“So if it's not price, that means it's utilization,” he said. “There's been issues about high levels of use of chiropractic care, high levels of utilization across the board — more office visits, more MRIs, more pain management.”
Overuse of the workers' comp system in Oklahoma is a primary reason for the proposed changes, said Nathan Atkins, spokesman for Senate President Pro Tem Brian Bingman, who authored the bill.
There were over 28,000 trials and contested case hearings in the state workers' comp court in 2011 compared to about 4,000 each in Texas and Arkansas, Atkins said.
But critics of the proposal, including Democratic lawmakers and the lawyers who take workers' comp cases, said serious system reforms should address medical costs.
Bob Burke, who represents claimants at the comp court, said he believes the proposed legislation is driven not by a genuine push for reform but for political reasons.
“It is a power grab for some really big businesses in the state to control the workers' comp system and for them, rather than a court, to decide what workers get,” Burke said.
A leading physician at the hospital which does the most workers' comp spinal procedures in the state is a close friend and former fraternity brother of Bingman's. But both Dr. Robert Remondino of Oklahoma Spine Hospital and Bingman, R-Sapulpa, denied collaborating on the legislation.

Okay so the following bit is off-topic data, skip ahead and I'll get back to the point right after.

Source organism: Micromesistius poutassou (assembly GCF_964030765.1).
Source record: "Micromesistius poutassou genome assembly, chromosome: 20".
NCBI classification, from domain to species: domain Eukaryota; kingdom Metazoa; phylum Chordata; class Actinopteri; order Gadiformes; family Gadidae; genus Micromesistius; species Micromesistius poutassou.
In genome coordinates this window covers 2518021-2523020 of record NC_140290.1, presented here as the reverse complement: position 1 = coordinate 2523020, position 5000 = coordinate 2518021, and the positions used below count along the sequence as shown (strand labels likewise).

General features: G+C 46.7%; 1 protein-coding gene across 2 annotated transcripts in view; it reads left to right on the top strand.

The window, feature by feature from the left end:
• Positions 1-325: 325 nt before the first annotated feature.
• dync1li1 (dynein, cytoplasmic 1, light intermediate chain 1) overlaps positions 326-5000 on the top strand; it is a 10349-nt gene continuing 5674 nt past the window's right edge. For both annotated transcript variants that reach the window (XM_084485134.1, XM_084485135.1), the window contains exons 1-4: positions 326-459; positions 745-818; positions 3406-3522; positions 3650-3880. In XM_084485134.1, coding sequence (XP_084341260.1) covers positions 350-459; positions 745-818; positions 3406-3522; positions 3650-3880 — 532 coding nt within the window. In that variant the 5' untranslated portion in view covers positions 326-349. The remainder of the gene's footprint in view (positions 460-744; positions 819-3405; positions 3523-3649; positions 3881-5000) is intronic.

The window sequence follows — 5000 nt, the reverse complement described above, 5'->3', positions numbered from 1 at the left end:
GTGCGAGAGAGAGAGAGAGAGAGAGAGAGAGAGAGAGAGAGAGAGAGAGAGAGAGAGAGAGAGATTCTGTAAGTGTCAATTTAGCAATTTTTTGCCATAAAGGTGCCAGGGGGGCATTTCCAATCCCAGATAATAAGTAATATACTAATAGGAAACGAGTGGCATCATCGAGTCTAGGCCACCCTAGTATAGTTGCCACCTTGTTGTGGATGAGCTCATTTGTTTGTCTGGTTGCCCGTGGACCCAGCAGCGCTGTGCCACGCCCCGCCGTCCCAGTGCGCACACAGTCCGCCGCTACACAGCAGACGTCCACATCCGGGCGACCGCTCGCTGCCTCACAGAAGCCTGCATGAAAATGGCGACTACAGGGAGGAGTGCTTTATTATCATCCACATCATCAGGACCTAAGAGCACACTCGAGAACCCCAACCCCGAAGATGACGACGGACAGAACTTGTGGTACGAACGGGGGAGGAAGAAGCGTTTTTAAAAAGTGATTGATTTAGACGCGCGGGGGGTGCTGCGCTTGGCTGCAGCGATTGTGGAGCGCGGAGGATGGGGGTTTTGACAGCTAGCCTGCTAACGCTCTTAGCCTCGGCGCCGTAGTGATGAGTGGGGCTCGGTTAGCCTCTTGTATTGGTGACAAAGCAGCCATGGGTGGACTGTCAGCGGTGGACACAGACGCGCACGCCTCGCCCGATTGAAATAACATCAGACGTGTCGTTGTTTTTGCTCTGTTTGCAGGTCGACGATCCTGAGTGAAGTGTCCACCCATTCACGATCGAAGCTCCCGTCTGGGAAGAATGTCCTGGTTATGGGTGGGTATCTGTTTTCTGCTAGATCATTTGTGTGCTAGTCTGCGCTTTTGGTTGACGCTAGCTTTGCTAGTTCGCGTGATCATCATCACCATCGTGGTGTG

Oklahoma Spine Hospital filed claims reimbursements for 973 inpatient treatment procedures under the workers' comp system in 2010, according to discharge data.
The hospital, its doctors and its associated companies together donated more than $340,000 to elected officials, political parties, political action committees and other entities in recent years, according to reports filed at the Oklahoma Ethics Commission.
“Our only conversation was he and I had the understanding that we're friends and that however the legislation came out we would remain friends,” Bingman said.
Remondino, who developed a carve out for spinal surgeries in the court's treatment guidelines in 2011 — guidelines that recommend against spinal fusions — said adjustments to the fee schedule in 2011 reduced physician reimbursements by $40 million.
Reimbursements under the comp system are necessarily higher than under Medicare because of ancillary work involved in the treatment, he said.
“The bureaucracy and just the paperwork that's involved, and the fact you may recommend something that someone may disagree with and there may be deposition — it's much more involved,” he said.
Most physicians and hospitals are paid less than what the fee schedule prescribes anyway due to discounts taken by managed care companies, Remondino said.
And states that have capped workers' comp reimbursements have ultimately pushed physicians away from providing those services, he said.
“They did that in Texas and many of the physicians got out of the work comp system, and then I think they went back up to 180 (percent) or higher to try and get physicians back in the system because they couldn't get an injured worker treated or seen,” he said.
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